Miracle in a Dry Season    Dangerous Passage

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Petticoat Ranch
by Mary Connealy

Reviewed by April Gardner

"If Connealy continues with this originality of plot and engaging, rollicking dialogue, she'll be a fast rising star among lovers of historical Christian romances."

Clay looked down at her. He was so worried, so kind. Sophie was ashamed of the sneaking she’d been doing. She was going to have to tell the girls she’d been wrong and see that they didn’t learn any bad lessons from their ma. She was going to turn over a new leaf.

She turned her face up, looked at him squarely, and repeated firmly, “I’m going to do as you ask. I promise.”

***

Clay was going to give his wife the spanking she deserved.

He pulled her close up against his chest so she couldn’t see his expression. He was pretty sure that what she’d see was disgust. He was disgusted with himself for tricking the poor, foolish, little female into promising to mind him by using such wily methods as sweet talk and gentle touches.

He was finally figuring it out. Women weren’t really that much trouble to manage. They needed to be handled like a fractious horse for the most part. A firm hand mixed with patience, careful training, and a pat now and then.

~ excerpt from Petticoat Ranch


It is rugged 1860’s Texas, and Sophie Edwards is widowed with a herd of little girls to care for. A band of land-hungry outlaws has chased her from her husband’s ranch and sent her hiding in a shack in the middle of a thicket.

When a stranger takes a spill from his horse in the nearby creek bed, Sophie is on hand to help. In a crazy, yet believable, coincidence the half-dead man turns out to be family.

The theme of this quirky book is the outrageous communication blunders that occur between the sexes. Neither of them knew of the other’s existence previously, but when Clay finds out that his twin brother, by his death, left a wife and three daughters all alone and unprotected, he insists on filling that role.

Much to Sophie’s horror, Clay brings the parson to the shack unannounced. Not feeling she has much choice in the matter, Sophie gives in and decides to go ahead with the impromptu wedding.

Petticoat Ranch is one mind-boggling misunderstanding after another as the two stumble through their first months of marriage. Reclaiming family land and fighting off a gaggle of bandits only adds to the delightful confusion.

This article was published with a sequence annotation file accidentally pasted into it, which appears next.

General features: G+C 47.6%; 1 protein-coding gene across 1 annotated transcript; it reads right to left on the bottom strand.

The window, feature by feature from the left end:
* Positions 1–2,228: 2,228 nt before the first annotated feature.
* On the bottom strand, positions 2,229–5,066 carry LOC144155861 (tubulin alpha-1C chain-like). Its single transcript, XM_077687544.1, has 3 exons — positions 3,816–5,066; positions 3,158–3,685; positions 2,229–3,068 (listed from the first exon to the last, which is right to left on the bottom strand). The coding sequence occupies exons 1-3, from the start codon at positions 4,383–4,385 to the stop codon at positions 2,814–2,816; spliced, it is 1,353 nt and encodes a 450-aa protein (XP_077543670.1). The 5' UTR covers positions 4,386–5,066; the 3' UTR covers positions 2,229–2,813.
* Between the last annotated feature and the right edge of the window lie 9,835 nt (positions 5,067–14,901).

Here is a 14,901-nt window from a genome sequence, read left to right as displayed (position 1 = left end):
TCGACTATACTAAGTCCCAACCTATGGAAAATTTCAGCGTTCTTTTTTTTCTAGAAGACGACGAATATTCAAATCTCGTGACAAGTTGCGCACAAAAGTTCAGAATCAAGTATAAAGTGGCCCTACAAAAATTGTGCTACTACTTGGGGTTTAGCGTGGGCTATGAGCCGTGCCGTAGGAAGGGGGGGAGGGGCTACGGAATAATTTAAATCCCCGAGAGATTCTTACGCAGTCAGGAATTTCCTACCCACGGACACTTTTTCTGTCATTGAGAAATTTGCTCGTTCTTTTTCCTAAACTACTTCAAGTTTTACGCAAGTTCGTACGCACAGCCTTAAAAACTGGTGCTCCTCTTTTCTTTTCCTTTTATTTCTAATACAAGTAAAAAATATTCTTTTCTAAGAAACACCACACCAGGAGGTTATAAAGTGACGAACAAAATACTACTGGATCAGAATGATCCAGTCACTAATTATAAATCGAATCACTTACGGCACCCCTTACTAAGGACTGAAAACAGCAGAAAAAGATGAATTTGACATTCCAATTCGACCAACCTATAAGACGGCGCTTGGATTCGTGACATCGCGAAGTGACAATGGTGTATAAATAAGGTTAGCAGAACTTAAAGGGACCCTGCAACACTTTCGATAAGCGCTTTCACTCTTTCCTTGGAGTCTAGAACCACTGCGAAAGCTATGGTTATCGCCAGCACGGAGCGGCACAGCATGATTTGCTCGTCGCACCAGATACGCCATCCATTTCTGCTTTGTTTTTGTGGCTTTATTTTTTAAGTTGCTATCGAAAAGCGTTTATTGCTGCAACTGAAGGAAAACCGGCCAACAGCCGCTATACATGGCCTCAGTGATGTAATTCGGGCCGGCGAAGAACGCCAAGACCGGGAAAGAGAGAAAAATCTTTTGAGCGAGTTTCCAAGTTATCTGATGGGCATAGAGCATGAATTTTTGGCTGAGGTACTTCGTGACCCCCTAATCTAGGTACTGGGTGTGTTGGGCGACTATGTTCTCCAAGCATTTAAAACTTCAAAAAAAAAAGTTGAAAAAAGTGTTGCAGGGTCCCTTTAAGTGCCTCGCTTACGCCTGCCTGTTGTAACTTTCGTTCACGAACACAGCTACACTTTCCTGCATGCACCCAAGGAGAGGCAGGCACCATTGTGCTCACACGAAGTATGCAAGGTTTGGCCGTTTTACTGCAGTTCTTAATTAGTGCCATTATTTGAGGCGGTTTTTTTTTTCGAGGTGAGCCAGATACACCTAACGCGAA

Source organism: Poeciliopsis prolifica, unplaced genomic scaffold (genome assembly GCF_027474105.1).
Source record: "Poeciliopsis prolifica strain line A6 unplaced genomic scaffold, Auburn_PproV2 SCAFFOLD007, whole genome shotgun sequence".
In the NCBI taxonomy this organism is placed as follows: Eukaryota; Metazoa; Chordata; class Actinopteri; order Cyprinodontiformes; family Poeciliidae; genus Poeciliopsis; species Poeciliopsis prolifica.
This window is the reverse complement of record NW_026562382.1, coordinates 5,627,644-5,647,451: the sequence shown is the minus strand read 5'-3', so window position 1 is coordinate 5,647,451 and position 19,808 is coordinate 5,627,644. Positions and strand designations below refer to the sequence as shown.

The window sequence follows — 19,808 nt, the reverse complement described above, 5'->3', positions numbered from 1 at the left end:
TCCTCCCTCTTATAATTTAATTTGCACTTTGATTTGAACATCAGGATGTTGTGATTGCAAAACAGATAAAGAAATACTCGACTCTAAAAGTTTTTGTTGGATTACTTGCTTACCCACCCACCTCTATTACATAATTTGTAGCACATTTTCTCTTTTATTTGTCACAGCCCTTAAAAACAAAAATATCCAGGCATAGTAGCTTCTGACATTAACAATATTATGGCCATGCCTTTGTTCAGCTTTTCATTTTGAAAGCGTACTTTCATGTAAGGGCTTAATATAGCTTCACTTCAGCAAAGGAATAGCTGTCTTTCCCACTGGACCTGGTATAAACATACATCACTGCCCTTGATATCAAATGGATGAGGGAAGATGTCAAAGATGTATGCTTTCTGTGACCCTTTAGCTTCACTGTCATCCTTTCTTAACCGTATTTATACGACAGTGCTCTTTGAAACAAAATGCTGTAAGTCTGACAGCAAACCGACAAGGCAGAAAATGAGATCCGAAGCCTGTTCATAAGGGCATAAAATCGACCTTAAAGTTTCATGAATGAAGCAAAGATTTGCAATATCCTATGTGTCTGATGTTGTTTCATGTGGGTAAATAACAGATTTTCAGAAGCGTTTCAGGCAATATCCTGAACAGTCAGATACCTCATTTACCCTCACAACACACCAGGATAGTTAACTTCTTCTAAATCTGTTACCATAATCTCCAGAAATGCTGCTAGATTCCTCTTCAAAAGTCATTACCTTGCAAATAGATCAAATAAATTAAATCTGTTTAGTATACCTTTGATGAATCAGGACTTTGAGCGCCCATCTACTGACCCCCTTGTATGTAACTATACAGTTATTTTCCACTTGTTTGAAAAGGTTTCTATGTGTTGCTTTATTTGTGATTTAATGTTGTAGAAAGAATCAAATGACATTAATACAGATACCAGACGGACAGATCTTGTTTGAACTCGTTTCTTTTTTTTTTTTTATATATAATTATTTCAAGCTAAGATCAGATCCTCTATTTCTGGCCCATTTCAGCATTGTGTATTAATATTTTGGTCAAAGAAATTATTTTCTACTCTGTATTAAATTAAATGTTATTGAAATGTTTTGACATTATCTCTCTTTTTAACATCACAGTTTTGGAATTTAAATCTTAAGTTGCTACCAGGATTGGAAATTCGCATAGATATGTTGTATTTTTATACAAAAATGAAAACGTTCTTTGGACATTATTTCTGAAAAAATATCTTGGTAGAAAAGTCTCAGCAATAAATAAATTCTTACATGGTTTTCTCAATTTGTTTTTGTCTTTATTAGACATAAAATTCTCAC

Up to this point in his life, Clay has only known men and steers, and he’ll be the first to admit that his new roll of husband and father is more challenging than staying astride a bucking bronco. Can this newfound houseful of females with their chattering and penchant for tears captivate Clay’s elusive softer side?

Sophie’s mulish independence rams headlong into Clay’s chest-full of masculine pride. Being in charge is a hard thing to relinquish, but Sophie really is giving it her best shot. Well…mostly.

So continues this hilarious account of a man and a woman scrambling to understand each other as they sort their hodgepodge marriage into something more doable.

Petticoat Ranch might be humorously described as a fiction version of, Gray’s Men are from Mars, Women are from Venus. Connealy ends most every scene with a glimpse into Sophie’s thoughts and begins the next with Clay’s. The two are always complete opposites.

For being Connealy’s debut novel, Petticoat Ranch is excellent. If she continues with this originality of plot and engaging, rollicking dialogue, she’ll be a fast rising star among lovers of historical Christian romances.

This sidesplitting western begins with a hook certain to satisfy even the fussiest of readers. Personally, you couldn’t have pried it from my clutches through the first three chapters, if you’d waved the “vile-smelling Hector scarf” in front of my nose. What’s the Hector scarf, you ask? You’ll just have to read and find out for yourself.

Believe me. You won’t regret it.

April GardnerApril W Gardner writes adult and middle grade historical fiction. Her first novel, Wounded Spirits, releases with Vintage Romance Publishing in November of this year. She is a member of ACFW and reviews for Title Trakk, At Home With Christian Fiction, and FIRST Wild Card Blog Tours. A military spouse, April has performed the art of homemaking all over the world. Currently, she lives in Georgia with her darling Hubby. A homeschool mom, she fills her mornings talking fractions and phonics with her two sweet kiddos. In her free time, April enjoys reading, gardening, and DIY. In no particular order, she dreams of owning a horse, visiting all the national parks, and speaking Italian. Visit April's Website or her blog, A Writer's Journey. You can also get to know April on Facebook and Twitter.